U.S. intelligence agents secretly sabotaged al-Qaida's online magazine, Inspire, last month, temporarily disrupting publication of the May 14 issue.
Security officials told The Washington Post
the operation was just the latest U.S. attempt to disrupt al-Qaida's online propaganda.
"You can make it hard for them to distribute it, or you can mess with the content. And you can mess with the content in a way that is obvious or in ways that are not obvious," one intelligence official told the Post.
According to terrorism analyst Evan Kohlmann, the text on the second page was garbled in the hacking operation and the next 20 pages were blank when Issue 11 of Inspire, which is published in English and Arabic, was first posted.
The cover story was headlined "How Did It Come to This?" and featured a fighter with a rocket-propelled grenade launcher and a Kalashnikov rifle, said Kohlmann, who tracks jihadi websites.
His firm, Flashpoint Global Partners, apparently captured an image of the issue, which was taken down from the online forum that hosts the magazine about 30 minutes after it appeared.
On May 30, links to a new version of Issue 11 were disseminated on Twitter, according to the Middle East Media Research Institute (MEMRI), which monitors jihadi forums and was the first to publish excerpts of Issue 11 of the 3-year-old magazine.
Most of the articles in the new issue, which was published online June 2, focused on the Boston Marathon bombings. “Inspire’s publishers clearly believe they deserve credit for providing the Tsarnaev brothers with the motivation and operational know-how for the attack,” wrote Steven Stalinsky, executive director of MEMRI
Inspire was founded by American-born cleric Anwar al-Awlaki, who was killed by a U.S. drone strike. Dzhokhar Tsarnaev, the younger of the two brothers accused of carrying out the Boston attack, has told investigators the pair was inspired by watching online videos of al-Awlaki.
Stalinsky also pointed out that following the publication of Issue 11, al-Qaida’s military commander, Qassim al-Rimi, put out an audio tape saying "the Boston bombings revealed the fragility of security" and that making bombs such as the ones used in Boston was within everyone's reach.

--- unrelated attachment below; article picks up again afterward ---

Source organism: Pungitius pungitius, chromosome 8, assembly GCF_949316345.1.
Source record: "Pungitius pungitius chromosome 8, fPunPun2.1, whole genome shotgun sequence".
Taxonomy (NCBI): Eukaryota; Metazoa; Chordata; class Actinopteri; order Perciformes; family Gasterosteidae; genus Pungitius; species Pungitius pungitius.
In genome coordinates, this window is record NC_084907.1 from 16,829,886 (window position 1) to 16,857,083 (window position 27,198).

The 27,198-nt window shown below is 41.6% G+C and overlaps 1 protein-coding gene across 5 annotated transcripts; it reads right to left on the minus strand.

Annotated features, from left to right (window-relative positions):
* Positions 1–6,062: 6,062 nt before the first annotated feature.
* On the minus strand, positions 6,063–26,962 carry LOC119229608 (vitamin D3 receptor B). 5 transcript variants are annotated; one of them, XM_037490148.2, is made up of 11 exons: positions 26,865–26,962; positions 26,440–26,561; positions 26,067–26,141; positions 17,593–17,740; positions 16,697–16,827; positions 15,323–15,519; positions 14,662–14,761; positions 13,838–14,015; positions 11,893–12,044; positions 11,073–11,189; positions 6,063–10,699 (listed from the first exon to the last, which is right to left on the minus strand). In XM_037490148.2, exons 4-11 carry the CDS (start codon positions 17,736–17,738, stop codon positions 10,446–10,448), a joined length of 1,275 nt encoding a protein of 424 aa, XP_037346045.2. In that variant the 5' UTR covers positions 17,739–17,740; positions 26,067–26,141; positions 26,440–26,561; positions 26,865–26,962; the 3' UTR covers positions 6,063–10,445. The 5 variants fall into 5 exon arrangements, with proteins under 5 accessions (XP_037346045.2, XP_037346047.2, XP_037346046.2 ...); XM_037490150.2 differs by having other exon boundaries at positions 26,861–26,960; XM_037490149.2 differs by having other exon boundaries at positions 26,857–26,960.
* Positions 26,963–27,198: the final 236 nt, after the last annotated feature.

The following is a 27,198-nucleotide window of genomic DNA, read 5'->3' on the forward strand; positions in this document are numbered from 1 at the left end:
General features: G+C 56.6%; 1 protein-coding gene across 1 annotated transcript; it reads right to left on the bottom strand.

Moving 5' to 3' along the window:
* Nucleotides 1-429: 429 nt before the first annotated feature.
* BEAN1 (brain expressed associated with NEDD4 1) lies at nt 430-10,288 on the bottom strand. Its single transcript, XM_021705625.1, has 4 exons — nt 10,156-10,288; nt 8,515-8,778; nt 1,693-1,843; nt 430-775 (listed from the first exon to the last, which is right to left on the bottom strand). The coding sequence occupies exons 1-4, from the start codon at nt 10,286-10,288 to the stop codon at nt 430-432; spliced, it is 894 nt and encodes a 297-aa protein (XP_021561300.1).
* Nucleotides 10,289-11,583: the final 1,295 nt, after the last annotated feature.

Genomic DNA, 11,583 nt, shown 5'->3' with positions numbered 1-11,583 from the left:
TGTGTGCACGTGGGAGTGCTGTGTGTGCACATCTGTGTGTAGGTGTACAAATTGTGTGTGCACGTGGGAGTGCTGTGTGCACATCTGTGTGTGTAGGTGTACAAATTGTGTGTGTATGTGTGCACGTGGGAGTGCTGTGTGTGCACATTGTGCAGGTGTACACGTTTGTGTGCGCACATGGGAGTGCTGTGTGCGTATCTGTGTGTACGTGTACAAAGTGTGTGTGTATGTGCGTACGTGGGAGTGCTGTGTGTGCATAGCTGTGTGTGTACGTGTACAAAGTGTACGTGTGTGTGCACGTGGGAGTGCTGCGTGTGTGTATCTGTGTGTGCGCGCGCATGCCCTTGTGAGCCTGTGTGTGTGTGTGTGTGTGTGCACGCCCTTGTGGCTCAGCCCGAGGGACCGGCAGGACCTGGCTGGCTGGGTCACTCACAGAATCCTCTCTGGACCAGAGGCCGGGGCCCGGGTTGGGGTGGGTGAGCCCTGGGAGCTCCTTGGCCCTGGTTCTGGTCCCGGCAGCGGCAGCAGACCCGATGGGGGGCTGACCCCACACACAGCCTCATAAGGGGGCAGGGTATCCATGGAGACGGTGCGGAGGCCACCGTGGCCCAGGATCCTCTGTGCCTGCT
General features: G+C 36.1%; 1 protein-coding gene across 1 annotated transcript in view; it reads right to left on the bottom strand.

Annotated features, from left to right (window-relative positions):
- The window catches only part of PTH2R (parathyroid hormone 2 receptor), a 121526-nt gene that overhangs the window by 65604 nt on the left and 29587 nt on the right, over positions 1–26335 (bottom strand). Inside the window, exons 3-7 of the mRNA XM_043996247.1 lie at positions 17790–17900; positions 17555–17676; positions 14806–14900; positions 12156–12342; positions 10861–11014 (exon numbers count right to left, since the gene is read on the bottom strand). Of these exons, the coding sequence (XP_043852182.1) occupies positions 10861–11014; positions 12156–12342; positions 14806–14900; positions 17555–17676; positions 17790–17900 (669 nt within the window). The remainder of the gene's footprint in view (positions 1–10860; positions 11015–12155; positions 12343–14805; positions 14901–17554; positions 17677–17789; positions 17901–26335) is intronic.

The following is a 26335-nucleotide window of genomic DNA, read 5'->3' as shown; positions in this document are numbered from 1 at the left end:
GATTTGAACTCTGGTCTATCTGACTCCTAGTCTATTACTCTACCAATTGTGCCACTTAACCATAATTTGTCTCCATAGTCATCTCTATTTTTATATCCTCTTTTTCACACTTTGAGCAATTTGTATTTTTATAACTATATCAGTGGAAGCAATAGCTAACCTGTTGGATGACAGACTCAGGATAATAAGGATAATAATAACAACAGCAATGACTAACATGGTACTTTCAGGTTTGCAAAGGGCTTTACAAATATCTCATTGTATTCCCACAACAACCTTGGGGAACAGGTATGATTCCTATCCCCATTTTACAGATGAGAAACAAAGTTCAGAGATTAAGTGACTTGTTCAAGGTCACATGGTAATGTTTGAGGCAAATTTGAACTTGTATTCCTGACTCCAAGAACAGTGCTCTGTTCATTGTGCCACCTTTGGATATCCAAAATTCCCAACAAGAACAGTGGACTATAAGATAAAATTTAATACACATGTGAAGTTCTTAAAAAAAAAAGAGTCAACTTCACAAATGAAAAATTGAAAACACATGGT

Also important, noted Stalinsky, is that "in contrast to all previous issues of Inspire, which were published on al-Qaida-affiliated jihadi forums, this issue was circulated via Twitter, with a link for downloading it.
"This Twitter release circumvented the main problem that had plagued the publication of previous issues of Inspire -- that is, subsequent and intermittent removal of the jihadi forums," he said, adding, it is "further evidence that jihadis are becoming increasingly dependent upon it."
That information could enter into the ongoing debate within the Obama administration over whether to interfere with or take down certain radical sites.
"I don't think al-Qaida has a First Amendment right to put out its propaganda, to encourage people to commit acts of terrorism," Rep. Adam Schiff, a member of the House Intelligence Committee, told the Post. "Unfortunately, I think Inspire magazine is a significant threat to the extent that it disseminates information about how to build a bomb or encourages people to get radicalized. It has shown a dangerous effectiveness. And one that's difficult to address."
Others say disruption of online sites may not be the most effective strategy.
"The only way that you're really going to be effective is to help amplify more mainstream moderate Muslim voices," Michael Leiter, former director of the National Counterterrorism Center, told the newspaper. "That's vastly more effective than trying to disrupt radical voices."
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